Art helped me overcome my disassociation. In my Transiberia project, which was made in Venice at Istituto Santa Maria della Pieta toward the end of the 2019 Venice Biennial, I made a work about gender. In a big fish tank, I assembled ten African cichlids. At the start of the exhibition they were all female, but by the end they changed their sex and became all male. In preparation for this installation, I bought a mask of a woman with long hair, but didn’t in the end use it for the aquarium. Instead, I tried it on myself. I started recording and observing myself wearing this “woman” mask. One day I put myself “inside” the aquarium with the gender-changing fish, embedding myself in the process. This recording became my first video work, the bat and the snake girlfriends of the octopus (2019–20). It was my first close look at my body, though still with an element of disassociation, even if I knew it was me. The work was a complicated, rich, multilayered experience with references from my childhood about my health, weakness, femininity and masculinity, fragility, and awkwardness coming to the surface. From this experience, I decided to film myself, which later became the basis of my video and choreographic work. And you can see one of them in the show.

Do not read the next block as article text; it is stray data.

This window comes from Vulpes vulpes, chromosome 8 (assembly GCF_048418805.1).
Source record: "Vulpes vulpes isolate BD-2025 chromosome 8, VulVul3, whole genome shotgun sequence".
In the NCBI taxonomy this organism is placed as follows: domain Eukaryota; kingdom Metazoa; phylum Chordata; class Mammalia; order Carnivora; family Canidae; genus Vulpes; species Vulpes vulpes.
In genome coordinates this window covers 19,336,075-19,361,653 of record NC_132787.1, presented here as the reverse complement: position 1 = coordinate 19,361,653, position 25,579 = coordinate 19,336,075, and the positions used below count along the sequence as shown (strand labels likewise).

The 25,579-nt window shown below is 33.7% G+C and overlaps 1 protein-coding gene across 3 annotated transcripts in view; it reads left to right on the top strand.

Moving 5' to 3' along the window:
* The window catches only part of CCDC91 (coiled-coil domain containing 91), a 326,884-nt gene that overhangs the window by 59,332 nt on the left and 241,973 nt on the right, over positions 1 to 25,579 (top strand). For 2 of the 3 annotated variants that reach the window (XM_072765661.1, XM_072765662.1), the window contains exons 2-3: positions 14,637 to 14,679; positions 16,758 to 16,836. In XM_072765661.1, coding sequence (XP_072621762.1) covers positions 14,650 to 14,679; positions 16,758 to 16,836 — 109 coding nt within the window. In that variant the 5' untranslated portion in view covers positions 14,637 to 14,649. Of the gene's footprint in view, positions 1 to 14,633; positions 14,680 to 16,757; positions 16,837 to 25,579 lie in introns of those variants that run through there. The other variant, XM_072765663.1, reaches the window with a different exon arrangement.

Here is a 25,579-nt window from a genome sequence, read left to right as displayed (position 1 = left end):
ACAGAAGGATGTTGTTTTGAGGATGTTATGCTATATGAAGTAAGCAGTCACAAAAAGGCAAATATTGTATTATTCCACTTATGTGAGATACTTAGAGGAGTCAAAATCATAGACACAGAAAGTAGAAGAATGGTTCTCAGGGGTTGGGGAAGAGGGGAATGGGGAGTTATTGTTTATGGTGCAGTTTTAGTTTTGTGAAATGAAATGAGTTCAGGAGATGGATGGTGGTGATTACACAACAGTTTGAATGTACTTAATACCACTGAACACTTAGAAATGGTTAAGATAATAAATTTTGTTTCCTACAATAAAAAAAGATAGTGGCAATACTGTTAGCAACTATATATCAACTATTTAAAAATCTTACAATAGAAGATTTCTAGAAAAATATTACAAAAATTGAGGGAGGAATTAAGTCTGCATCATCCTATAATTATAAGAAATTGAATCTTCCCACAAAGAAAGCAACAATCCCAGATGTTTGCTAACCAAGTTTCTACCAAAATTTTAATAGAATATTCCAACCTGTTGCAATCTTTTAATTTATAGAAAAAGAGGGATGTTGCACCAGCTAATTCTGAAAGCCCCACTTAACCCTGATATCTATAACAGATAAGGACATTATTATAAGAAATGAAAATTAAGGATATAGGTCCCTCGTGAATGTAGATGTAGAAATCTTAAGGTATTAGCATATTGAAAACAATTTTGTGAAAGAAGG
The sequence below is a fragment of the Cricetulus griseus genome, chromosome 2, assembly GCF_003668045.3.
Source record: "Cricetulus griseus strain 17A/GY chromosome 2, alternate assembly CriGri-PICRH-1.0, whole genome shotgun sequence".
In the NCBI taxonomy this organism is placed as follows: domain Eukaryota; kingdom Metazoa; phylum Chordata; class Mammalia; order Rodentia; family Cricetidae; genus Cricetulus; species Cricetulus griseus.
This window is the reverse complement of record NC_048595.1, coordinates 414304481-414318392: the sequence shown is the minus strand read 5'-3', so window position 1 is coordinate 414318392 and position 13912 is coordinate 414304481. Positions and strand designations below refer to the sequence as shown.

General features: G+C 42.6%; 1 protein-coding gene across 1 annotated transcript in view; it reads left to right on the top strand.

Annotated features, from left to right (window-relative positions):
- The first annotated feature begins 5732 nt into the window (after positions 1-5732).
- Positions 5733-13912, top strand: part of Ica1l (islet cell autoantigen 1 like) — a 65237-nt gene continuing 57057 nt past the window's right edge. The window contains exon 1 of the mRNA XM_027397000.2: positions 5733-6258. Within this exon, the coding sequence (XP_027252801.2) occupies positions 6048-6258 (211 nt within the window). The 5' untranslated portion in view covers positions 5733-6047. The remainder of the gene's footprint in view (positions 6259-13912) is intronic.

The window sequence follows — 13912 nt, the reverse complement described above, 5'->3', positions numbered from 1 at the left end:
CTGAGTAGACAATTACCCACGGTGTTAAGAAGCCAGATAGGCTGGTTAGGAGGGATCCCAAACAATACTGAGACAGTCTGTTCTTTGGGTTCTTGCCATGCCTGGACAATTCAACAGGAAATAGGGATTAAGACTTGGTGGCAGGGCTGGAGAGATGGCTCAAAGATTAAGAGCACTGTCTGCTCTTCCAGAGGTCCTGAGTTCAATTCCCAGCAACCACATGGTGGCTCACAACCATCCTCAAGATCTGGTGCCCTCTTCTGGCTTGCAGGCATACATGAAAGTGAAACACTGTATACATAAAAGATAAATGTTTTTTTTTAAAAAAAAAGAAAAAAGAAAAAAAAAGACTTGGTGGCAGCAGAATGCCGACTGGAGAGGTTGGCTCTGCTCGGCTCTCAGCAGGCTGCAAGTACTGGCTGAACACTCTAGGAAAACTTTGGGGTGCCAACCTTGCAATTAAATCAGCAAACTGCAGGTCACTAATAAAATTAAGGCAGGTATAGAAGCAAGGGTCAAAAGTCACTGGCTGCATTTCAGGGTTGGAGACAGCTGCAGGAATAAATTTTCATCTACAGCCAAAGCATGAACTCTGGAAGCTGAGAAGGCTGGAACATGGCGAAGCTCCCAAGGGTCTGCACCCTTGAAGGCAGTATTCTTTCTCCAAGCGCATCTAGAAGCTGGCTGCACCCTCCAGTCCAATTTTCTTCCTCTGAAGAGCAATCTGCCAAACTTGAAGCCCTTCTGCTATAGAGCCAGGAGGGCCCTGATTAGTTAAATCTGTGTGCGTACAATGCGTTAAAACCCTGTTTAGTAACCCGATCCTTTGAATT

But it’s important to return to disassociation. Because of the mask, I was not really conceiving of the image I reflected back to me as my own body. Prior to this there were no humans in my work. It was a turning point because through these fish and the project I began to think about my identity and my relation to humanness and sexuality. This was also when I came out to my family. It was a very strange cycle: first I associated myself with strange creatures and animals, and then those creatures and animals helped me find myself as a human being.
This reminds me of drag as a category of masking-to-unmask, so to speak; its quality of transition highlights differences.
I think I’m interested in the process of transition, but it’s not specifically about gender. For me, it’s any kind of transition. In my practice, when I work as a choreographer with dancers and even when I film myself, I focus more on the points of transition, paying attention to the very thin line between—between gender, between humanoid/creature. In this regard, the work is agender or without gender.